On Saturday, Feb 25th, we held the inaugural Mai Bhago retreat in Los Angeles! It was the first of its kind — a gathering for Sikh American women justice leaders. Twenty Sikh American women gathered from all corners of the country. Our circle was diverse: We were brown and white, young and old, gay and straight, turban-wearing and not, and of many professions — educators, artists, activists, lawyers, and scholars. We were bound together through Mai Bhago, the first Sikh woman warrior, whose legacy inspired the retreat. I see these women as the Mai Bhagos of our time — women who use their pens, voices, cameras, brushes, and more as swords and shields to fight for those in need. We shared our grief, our pain, our prayers, our joy, and our wisdom. Above all, we shared our sisterhood. We offered support in this time of crisis so that we may embody the care and wellness in our own lives that we want for those we serve.
It’s hard to put into words what this experience means to me. I think I’ve been longing for a space like this my whole life, a way to love and be loved by Sikh sisters who are similarly inspired by their faith and heritage to fight for justice. But such spaces are rare in our community. Every time I’ve seen another Sikh sister doing amazing work, we would catch glimpses of each other in the trenches but never have enough time to sit together, hear one another’s stories, weep, learn, and build bonds of sisterhood. Could we create such a space? My dear friend Lisa Anderson organizes Sojourner Truth leadership circles for black women in social justice. We began dreaming of such a retreat for Sikh women 4 years ago. The dream came true when we joined forces with our powerhouse sisters Sapreet Kaur Saluja and Nirinjan Khalsa. It was a grand experiment. By the end, participants called it life-changing and historic. It was this and more to me. It was #RevolutionaryLove.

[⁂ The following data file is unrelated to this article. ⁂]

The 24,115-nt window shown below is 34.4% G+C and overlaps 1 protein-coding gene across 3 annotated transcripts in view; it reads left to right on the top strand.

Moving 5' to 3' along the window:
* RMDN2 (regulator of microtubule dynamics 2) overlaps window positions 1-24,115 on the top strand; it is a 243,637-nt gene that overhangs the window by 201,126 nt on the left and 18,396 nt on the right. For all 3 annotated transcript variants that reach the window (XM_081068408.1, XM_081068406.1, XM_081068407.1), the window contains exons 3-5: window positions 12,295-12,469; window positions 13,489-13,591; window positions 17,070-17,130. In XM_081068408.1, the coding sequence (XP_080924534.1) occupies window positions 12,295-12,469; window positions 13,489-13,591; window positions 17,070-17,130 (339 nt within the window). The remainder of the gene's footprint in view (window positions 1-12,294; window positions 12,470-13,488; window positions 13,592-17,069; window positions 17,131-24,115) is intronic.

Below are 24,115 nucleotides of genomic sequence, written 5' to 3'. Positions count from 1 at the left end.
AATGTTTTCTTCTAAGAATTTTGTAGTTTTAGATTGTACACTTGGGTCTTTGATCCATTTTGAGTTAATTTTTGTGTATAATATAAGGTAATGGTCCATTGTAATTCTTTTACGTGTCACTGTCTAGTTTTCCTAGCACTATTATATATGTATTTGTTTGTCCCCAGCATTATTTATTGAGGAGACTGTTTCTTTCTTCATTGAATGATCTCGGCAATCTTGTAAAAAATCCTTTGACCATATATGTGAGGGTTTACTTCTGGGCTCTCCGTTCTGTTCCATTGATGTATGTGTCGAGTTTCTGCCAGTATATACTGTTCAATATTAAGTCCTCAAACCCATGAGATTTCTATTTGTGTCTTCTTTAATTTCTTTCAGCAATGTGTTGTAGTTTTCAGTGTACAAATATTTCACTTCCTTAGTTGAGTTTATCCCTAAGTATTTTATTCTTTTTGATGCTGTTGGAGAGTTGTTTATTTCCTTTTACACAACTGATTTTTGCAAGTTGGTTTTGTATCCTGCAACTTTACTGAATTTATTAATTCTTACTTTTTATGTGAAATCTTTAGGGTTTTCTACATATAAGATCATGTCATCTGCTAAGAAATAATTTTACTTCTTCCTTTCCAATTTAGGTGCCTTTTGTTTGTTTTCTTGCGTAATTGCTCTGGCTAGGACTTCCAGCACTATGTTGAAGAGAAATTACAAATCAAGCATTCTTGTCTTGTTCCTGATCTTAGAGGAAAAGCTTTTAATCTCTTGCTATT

We know there are many more Sikh women leaders out there who are breaking new ground and need support. We hope that this experience inspires more gatherings like this. If you are interested in this one, please write my teammate Meha Chiraya at firstname.lastname@example.org.
Thank you to co-hosts The Sikh Coalition Auburn Theological Seminary Loyola Marymount University and my teammates at the Revolutionary Love Ground Team especially Meha Maple Chiraya for logistics mastery and Sim Grewall for photos and film. Most of all, thank you to all the Sikh warriors + sisters who brought their magic to the clearing, including: Nitasha Sawhney Jyotswaroop Kaur Simran Kaur Gurjot Kaur Shanti Kaur Khalsa Schandra Singh Suneet Kaur Nirvair Kaur Khalsa Lakhpreet Dhariwal Kaur Aasees Kaur Puni Kalra Manpreet Kaur Balpreet Kaur Harleen Kaur Tavleen Kaur ਤਵਲੀਨ ਕੌਰ and Jasvir Kaur whose kirtan still sings in my heart.